but with good reason
Most newsletters we have written over the last two have referred to similar 1920s and 1980s stock bull markets that ended with a crash. Obsessed? Yes—but with good reason. When you see a train coming increasingly nearer, it pays not to divert your attention. We have closely followed the similar and typical interaction of the fundamental, intermarket, technical and sentiment drivers of any trend into what remains the final sentiment driven blowout.
We were perhaps ridiculed for calling such aggressive targets. Now they seem ridiculously conservative.
And as stock indices and related bond and currency markets have continued to follow the same historic path beyond our eight year targets in both time and distance, we have had occasion and necessity to fine tune our view.
January 2018 outlook
Certain factors explain what is actually a relatively minor (price and time) deviation in the scheme of this historic pattern. But what is truly remarkable is the deeper we have compared these three seemingly different eras, the closer the analogy appears. Often overlooked nuances to the 1929 and 1987 template are now widely regarded as important factors driving markets in 2018: trade war, international tension, domestic political uncertainty and possible Fed instability. Each brings its own news stream and narrative with varying impact in isolation and combination but each fits neatly into a very similar narrative.
In previous articles we have outlined in great detail how historic bull markets develop.
Over the next five weeks, we will outline update and develop each of the our main pillars have shifted. This week fundamentals. The three great bull markets of the last 100 years have all been fundamentally characterised by the universalisation (mass production) of a previous technology to a point where there is insufficient economic capacity to maintain the rate of growth. The current uptrend remains led internet commerce and social media stocks. The recent earnings shock of both Netflix and Facebook reflects an ominous saturation but doesn’t mean stocks have topped.
As the market becomes saturated and over competitive the downward pressure on real prices has reduces both the rate of earnings increase and economic growth. In all three decades, in order to maintain this rate of improvement this has led to both a financialization (mergers, share buy backs) and political tension both home and abroad (trade wars, currency devaluation, fed instability over easy vs tight monetary policy). The result has been a hopeful (sentiment driven) increase in share prices (blowout) while the economic data has failed to improve. The last leg of all three bull markets and the turn down into a crash has been marked a growing gap between overly optimistic expectations and a flattening (but not necessarily deteriorating) reality.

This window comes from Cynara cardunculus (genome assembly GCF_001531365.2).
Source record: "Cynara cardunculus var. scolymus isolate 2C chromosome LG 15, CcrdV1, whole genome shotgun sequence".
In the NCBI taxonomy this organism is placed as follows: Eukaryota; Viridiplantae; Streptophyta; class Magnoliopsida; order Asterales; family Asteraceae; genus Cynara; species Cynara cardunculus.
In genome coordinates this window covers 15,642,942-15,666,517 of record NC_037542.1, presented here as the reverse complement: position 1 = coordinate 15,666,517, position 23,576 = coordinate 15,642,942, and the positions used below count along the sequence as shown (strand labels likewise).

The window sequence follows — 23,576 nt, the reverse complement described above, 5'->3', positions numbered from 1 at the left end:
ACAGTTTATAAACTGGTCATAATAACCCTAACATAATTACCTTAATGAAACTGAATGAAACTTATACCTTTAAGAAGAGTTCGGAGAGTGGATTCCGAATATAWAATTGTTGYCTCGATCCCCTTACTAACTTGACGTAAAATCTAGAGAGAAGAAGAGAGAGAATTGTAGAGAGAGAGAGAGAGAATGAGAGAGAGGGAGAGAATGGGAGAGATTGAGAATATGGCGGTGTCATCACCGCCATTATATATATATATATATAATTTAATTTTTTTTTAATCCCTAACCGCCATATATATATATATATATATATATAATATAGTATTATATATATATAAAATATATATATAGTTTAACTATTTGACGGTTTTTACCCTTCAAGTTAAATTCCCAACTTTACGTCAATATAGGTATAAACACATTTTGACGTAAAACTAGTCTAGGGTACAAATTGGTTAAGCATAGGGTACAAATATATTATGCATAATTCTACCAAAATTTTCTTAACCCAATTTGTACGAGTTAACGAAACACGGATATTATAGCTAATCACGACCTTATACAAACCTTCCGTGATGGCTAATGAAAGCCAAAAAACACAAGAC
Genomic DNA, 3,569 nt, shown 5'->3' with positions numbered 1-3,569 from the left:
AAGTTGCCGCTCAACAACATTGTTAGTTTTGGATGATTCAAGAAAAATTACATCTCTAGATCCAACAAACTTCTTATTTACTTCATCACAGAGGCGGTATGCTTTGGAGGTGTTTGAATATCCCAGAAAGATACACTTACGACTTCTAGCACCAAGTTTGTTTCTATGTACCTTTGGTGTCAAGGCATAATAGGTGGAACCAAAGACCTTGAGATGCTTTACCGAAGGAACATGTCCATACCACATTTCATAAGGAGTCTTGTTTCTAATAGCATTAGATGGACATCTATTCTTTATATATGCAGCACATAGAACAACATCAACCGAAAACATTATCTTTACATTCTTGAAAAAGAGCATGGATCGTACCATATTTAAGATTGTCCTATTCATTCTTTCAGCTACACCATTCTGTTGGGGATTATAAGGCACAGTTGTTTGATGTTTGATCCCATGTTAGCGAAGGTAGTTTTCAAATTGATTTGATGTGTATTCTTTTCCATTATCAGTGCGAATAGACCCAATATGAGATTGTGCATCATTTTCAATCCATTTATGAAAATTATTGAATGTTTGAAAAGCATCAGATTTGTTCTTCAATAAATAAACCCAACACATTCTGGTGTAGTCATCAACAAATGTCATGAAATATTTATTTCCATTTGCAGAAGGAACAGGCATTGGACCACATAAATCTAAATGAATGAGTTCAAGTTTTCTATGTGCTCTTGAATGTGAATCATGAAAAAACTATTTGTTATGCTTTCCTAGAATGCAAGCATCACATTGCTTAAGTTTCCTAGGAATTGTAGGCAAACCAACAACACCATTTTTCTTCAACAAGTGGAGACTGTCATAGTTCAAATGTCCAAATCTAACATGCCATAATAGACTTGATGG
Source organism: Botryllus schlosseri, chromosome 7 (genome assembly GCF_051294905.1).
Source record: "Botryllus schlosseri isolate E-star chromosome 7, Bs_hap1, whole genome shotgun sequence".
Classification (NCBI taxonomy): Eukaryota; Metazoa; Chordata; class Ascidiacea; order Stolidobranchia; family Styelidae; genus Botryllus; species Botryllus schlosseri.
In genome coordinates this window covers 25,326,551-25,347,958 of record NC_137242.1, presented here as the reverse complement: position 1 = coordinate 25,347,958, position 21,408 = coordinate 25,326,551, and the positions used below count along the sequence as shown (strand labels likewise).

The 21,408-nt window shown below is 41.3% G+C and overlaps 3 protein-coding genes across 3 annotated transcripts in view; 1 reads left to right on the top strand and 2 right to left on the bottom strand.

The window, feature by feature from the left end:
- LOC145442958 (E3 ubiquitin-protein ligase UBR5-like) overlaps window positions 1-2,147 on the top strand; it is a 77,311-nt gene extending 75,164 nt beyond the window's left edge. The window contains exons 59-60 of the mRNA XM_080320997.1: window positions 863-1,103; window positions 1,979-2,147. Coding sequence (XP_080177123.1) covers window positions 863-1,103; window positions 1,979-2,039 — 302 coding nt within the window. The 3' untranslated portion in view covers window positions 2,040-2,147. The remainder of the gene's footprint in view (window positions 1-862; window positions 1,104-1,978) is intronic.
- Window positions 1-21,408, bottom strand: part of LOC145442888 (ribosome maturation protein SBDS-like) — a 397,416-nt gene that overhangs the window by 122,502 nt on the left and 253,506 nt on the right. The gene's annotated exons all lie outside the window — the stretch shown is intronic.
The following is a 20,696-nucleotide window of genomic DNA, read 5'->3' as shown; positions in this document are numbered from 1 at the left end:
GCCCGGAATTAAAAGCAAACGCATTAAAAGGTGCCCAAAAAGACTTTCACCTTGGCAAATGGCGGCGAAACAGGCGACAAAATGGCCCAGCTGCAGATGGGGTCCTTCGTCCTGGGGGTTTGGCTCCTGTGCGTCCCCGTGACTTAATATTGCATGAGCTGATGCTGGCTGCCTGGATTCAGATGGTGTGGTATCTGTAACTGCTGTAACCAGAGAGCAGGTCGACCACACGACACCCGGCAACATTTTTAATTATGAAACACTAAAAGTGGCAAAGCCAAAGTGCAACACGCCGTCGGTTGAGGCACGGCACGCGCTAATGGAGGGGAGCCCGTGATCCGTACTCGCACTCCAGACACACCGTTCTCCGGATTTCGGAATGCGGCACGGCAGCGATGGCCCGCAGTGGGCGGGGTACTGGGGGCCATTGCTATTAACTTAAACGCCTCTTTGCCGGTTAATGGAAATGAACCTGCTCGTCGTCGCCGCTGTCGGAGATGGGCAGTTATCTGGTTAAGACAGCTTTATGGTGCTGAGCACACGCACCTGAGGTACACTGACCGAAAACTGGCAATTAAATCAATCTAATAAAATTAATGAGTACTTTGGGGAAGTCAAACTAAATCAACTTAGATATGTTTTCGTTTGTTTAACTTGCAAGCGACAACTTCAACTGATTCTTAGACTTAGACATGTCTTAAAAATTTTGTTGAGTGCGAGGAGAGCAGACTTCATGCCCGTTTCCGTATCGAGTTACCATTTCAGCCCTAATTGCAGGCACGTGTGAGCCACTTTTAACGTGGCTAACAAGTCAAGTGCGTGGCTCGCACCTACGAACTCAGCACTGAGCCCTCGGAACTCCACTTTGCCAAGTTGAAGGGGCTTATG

The difference between a flattening of economic performance and a recession is important. The top and the subsequent crash has not been led by a recession but caused it. The increasing number of recession led crash calls in the last few weeks shows how the market can be right but its timing wrong.
The economic background necessary for a recession is there. But the trigger isn’t. This week we show the measurable conditions most associated with an economic and stock downturn. Next week’s article will show what it will actually take to trigger a stock market crash and how we can best exploit it.
Conditions for a Recession
1. Long term Yield Curve
The gap between inflation driven long term rates and policy driven shorter term rates is widely regarded as a predictor of recessions. Although in next week’s intermarket article we will show that going negative is not a sufficient predictor of a crash.
2. Unemployment Rate.
The rate of unemployment started to increase just before the last two recessions.
3. Output Gap
The gap between the US economy’s actual and potential GDP has similarly fallen before the last two recessions.
4. Boom-Bust Indicator
Yardeni’s Boom-Bust Barometer that divides industrial input prices by unemployment claims has been an accurate predictor of recessions, falling before and during the last two recessions. It has now turned lower.
5. Housing Market
Housing starts and building permits have also led some recent recessions and have now fallen to their lowest level since last September.
6. Earnings Growth
Earnings started falling ahead of the last recession and are now showing signs of slowing even though they remain relatively high.
An important feature of the 1929 and 1987 top was a fall in exports partly due to the similar trade tensions. South Korean and indeed Chinese exports have also more recently be regarded as a reflection of global growth prospects and therefore a predictor of recession. South Korean export growth stopped in June and clearly the current trade war does not bode well for Chinese exports.
8. High Yield Spreads
When higher risk corporations appear overstretched during the period of saturation, the risk of default and credit spreads typically rise as they did in the run up to the 2008 recession. They have now started ticking higher.
9. Lower Yield Spreads
The difference between investment grade corporate bonds and treasury yields has rallied above 2 per cent during or just before six of the last seven recessions since 1970. They have just broken back above 2% again.
10. Misery Index
Last but not least as a recession indicator is the Misery Index that combines inflation with the unemployment rate. It has turned back up during 2018.
Just because the economic of fundamental conditions are ripe for a recession or stock market crash does not help time the downturn. And since we aim to profit from any upside stock movement in the interim and be short as the market turns, timing is everything.
Here’s to making the very best.
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